If you thought wearable technology was only designed for humans you might want to think again.
For the past eight months, Asger Christensen, a Danish farmer, has been involved in trialling GEA CowView, technology that lets him track the movement and the behaviour of every animal in his herd.
Each cow wears a special collar, fitted with a wireless RTLS (real time locating system) tag, which is read several times a second by sensors fitted in a grid in the roof of their barn.
From this, the system can tell the farmer via real time alerts delivered to his smartphone whether the cow is ill, or is ready to be inseminated.
Wearable technology is increasingly becoming an integrated part of every industry, including healthcare and, now, more traditional ones such as farming and agriculture.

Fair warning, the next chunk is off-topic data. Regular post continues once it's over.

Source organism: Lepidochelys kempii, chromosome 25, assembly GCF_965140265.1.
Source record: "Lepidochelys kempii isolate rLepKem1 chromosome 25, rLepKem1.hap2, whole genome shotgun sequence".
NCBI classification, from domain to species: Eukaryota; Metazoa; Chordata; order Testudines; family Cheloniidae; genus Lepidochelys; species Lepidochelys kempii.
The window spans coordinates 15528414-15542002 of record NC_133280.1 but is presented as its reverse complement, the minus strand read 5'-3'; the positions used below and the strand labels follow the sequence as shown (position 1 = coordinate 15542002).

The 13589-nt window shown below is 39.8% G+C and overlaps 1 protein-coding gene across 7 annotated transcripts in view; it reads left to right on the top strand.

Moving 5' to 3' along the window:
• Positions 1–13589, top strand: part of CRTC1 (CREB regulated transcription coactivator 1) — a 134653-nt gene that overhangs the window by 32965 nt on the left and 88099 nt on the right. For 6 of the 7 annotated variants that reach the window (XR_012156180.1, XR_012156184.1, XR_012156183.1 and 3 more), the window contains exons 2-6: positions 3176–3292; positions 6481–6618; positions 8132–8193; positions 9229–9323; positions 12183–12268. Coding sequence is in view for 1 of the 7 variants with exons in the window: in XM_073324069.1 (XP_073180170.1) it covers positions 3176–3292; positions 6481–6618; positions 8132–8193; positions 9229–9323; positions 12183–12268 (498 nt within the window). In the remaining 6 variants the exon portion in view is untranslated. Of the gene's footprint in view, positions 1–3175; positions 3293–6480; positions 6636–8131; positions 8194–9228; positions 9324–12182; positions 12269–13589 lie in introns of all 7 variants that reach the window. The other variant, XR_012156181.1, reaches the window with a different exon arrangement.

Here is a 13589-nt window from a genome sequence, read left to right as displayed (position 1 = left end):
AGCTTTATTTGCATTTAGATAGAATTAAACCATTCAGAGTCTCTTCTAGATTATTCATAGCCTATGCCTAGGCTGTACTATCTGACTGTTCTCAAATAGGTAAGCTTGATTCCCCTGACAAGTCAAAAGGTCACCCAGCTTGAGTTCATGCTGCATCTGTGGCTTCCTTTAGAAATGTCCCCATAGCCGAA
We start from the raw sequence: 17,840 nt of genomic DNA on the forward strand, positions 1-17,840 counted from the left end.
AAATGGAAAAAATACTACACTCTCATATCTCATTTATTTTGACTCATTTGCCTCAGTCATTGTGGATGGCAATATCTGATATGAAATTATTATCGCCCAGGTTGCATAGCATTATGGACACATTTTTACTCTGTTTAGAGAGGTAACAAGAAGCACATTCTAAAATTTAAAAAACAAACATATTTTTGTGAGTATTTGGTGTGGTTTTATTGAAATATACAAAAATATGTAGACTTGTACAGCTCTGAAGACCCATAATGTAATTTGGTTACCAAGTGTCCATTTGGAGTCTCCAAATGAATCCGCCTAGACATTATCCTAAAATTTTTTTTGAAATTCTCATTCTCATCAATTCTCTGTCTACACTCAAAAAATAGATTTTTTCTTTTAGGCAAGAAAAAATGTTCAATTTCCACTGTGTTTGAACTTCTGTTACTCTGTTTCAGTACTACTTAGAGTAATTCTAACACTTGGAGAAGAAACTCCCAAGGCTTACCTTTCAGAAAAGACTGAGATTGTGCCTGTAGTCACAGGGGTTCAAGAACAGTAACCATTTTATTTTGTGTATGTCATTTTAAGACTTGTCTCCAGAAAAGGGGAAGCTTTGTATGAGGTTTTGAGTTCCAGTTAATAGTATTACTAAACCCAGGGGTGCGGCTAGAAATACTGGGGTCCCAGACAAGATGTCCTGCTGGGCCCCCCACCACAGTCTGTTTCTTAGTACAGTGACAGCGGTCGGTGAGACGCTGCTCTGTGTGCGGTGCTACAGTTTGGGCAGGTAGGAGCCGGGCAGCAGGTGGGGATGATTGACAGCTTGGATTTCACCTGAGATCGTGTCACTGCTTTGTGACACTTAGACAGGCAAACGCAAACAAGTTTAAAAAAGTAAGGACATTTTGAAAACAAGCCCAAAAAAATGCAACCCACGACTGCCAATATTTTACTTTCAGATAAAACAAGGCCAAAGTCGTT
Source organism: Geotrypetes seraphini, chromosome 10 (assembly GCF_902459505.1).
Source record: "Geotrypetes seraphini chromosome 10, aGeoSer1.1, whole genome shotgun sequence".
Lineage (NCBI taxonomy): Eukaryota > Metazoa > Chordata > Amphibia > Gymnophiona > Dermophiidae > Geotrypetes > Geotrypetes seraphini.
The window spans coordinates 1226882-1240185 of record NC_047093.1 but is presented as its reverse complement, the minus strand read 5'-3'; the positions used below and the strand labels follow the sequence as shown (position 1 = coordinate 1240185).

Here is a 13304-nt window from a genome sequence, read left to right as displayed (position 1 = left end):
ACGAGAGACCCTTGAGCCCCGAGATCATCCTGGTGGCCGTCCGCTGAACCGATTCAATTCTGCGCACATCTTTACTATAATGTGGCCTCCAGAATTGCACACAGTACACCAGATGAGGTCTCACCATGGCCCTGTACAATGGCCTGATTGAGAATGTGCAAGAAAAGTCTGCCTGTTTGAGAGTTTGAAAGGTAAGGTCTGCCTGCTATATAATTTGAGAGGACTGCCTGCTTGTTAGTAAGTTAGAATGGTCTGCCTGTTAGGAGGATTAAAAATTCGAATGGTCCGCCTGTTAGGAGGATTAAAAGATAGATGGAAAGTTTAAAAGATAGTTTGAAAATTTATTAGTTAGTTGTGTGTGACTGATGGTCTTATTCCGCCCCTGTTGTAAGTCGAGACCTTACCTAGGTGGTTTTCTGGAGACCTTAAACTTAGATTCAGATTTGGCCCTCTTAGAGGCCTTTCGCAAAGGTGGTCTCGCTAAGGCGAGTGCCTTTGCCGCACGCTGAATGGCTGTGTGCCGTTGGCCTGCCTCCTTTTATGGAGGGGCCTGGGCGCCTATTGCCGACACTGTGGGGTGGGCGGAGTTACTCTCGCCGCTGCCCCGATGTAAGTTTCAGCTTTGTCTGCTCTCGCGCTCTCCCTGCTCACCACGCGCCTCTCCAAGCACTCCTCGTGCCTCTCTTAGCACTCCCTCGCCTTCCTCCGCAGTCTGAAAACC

The value of this new technology is still underestimated and its costs are often still too high for the masses, but it’s undeniable that they have the potential to revolutionise processes and in some cases the industry as a whole.
Keld Florczak, the man behind the CowView technology, believes so and estimates the technology should pay for itself in one to two years. Of course, assuming that cows will overcome their privacy concerns.
Facebook has been criticised for changing its look too often, automatically resetting privacy settings and sharing personal information with third-party apps.
It seems that just when we start getting our head around our “new” wall or page, Facebook unveils a new design and moves things around with the purpose of optimising the space and giving users a better experience.
Here is how Facebook Updates Would Look in Real Life.
Do you still think these changes are worth the frustration?
To celebrate Vine’s 100-day birthday, video technology company Unruly has released the results of its study of Twitter’s new video app.